The war in Afghanistan is not only a difficult military mission, it’s also a hard war to report on as well. And for the same reason: you have a modern army trying to subdue guerrilla fighters in a desolate land for no clear political purpose. The deployment of heavily equipped troops provides continual demonstration of enormous organizational and technological power, but with no identifiable enemies, territorial objectives, or sound strategic rationale the sense of things seems to drain away into the vast, almost lunar terrain. In these conditions, some photographers have managed to tap into mythic visions.
This photograph of troops on patrol was captioned to report that they are soldiers of the Royal Gurkha Rifles and Afghan National Police on patrol in Helmand province. That information tells you very little, however, and not enough to understand either the image or the war. Instead of reporting anything of note, the image evokes the mythic theme that war is eternal, and like other forms of eternity, a place where something elemental about moral life is revealed.
The patrol is moving out, two by two, across featureless terrain into some unseen, unknown future. One figure is stopped for a moment, and the profile allows us to see the burden he carries. Although he is equipped with a radio, he seems caught in silence, as are the others, their thoughts to themselves while everything else is reduced to being silhouettes. We don’t know where they are going, but in the myth it doesn’t matter. The long grey line continues forever, and they are simply carrying the load for their brief time. They walk through history into the unknown, as good soldiers always do and always will, ennobled by their simple devotion to duty.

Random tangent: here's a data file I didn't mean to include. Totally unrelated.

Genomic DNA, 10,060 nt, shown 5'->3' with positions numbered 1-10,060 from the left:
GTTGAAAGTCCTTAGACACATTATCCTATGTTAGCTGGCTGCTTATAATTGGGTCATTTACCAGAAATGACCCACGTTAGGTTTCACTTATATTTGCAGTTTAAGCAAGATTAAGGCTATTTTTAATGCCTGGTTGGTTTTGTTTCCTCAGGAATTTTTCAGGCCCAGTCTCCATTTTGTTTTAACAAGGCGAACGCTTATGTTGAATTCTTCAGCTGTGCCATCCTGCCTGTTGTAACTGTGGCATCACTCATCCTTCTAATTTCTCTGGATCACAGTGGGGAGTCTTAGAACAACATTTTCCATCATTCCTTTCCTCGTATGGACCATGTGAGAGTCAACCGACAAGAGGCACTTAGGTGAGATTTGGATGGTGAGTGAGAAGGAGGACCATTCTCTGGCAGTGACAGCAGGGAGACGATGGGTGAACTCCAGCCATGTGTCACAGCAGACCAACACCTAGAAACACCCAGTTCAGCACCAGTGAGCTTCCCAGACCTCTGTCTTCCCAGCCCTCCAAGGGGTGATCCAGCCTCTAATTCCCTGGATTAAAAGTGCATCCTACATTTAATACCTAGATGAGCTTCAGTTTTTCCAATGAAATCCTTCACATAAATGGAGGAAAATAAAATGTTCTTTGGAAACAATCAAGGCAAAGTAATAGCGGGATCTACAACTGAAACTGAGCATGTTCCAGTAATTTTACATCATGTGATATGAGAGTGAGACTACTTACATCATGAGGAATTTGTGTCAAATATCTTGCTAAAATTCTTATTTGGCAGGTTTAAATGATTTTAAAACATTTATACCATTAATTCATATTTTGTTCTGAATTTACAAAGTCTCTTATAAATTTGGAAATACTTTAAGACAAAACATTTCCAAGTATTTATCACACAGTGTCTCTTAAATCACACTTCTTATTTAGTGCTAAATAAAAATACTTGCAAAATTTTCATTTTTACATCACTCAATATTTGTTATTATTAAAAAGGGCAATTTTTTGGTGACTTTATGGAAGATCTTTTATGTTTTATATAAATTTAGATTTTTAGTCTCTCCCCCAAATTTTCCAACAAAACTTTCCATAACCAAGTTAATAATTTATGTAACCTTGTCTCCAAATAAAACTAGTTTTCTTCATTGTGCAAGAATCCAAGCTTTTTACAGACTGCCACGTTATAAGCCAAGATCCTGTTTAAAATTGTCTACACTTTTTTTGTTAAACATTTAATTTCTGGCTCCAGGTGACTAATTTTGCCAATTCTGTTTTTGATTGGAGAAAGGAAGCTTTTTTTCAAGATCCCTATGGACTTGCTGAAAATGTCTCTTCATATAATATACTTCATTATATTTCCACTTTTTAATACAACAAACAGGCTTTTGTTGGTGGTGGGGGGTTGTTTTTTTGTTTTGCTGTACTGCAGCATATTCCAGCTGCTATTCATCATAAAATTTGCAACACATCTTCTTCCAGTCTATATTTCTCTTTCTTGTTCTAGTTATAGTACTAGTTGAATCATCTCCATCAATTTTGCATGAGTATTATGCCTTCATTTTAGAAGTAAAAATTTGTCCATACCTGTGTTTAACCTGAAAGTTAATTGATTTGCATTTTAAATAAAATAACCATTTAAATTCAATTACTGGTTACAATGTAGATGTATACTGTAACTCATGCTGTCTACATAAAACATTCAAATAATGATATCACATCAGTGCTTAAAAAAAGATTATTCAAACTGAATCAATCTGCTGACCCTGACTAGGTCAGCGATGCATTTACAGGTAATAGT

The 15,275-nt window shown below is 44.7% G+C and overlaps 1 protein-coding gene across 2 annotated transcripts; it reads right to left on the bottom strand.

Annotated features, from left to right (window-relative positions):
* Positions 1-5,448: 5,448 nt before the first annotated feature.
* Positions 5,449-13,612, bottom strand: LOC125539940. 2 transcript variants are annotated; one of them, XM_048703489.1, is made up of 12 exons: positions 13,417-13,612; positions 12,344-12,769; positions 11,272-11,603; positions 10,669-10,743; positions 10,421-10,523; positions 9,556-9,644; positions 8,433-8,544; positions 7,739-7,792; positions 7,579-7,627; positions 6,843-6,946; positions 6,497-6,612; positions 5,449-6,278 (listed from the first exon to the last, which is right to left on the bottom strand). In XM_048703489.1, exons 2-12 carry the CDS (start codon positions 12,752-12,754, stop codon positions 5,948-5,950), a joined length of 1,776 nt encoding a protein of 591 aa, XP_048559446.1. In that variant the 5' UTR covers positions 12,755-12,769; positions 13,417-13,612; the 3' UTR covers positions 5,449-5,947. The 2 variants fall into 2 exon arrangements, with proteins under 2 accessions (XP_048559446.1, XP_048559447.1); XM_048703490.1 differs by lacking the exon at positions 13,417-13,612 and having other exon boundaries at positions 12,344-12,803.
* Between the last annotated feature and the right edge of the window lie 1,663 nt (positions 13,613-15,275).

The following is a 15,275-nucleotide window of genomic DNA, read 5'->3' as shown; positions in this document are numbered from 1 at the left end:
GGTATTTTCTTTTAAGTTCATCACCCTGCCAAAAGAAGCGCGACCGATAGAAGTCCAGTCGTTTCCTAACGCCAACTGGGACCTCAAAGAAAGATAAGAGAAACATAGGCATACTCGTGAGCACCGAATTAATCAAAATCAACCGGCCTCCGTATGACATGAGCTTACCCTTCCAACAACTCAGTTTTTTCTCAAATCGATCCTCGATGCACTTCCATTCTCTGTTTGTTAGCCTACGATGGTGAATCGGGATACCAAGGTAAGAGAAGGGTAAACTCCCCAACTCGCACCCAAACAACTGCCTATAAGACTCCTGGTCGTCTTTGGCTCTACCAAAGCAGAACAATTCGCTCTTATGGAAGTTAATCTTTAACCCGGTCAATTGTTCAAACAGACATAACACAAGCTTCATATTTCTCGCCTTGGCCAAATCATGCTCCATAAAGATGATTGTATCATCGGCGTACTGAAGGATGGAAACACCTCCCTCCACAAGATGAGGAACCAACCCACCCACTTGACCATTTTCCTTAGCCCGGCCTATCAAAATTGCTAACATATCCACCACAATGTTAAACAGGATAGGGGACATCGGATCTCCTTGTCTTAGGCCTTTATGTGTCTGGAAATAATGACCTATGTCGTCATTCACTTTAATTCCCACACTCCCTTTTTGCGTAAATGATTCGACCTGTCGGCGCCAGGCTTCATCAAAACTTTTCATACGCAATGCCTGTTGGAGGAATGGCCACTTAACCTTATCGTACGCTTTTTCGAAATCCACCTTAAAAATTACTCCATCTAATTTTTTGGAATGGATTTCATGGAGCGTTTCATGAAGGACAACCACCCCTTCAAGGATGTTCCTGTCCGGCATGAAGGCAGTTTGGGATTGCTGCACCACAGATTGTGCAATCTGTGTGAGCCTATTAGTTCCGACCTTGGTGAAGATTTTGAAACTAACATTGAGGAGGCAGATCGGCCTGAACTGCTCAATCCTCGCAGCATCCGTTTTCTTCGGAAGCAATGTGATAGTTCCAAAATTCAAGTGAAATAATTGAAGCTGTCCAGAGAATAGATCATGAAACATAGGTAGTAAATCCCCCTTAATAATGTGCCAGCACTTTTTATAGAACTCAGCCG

Like I said, it’s a myth. I won’t deny it entirely, but I will note that it can expand into full sentimentality because there is so little in its way, and because mythic significance becomes especially appealing when no other, more pragmatic rationale is available. Whatever the photographer’s intention, something deep has been evoked by this image. What could be a parable of military activity without purpose evokes instead a sense that war is, if not an end in itself, something close to that.
Myths are used to make sense of large forces that exceed understanding. Mythic allusions may be particularly available in images of Afghanistan because there is a deep need to make sense of something that is becoming increasingly senseless. It has dawned on me that I now have several posts that identify various mythic projections infiltrating the optical unconscious: how the war is a form of extreme sport, or Afghanistan a new frontier. In each case, media culture digs into its storehouse to put up images that imply some otherworldly yet familiar narrative.
Maybe it’s just me, but I think the image above does double duty in this regard, as it also could be a scene from a sci-fi movie where the heroes head out from their craft to explore a dry, unforgiving planet. And so you can imagine my reaction when I saw this photograph:
This photo of the night sky over Camp Hansen in Helmand province is a stunning image of the firmament, so much so that I can feel the pull to go there and see the heavens so close, bright, vast, and deep. But I see something else as well: another mythic vision, this time from science fiction. Camp Hansen could be perched on some distant planet, a small outpost of humanity now flung across the stars. Across the stars, but still at war.
Photographs by Bay Ismoyo/AFP-Getty Images and Hyunsoo Leo Kim/AP/The Virginian-Pilot, thanks to The Big Picture.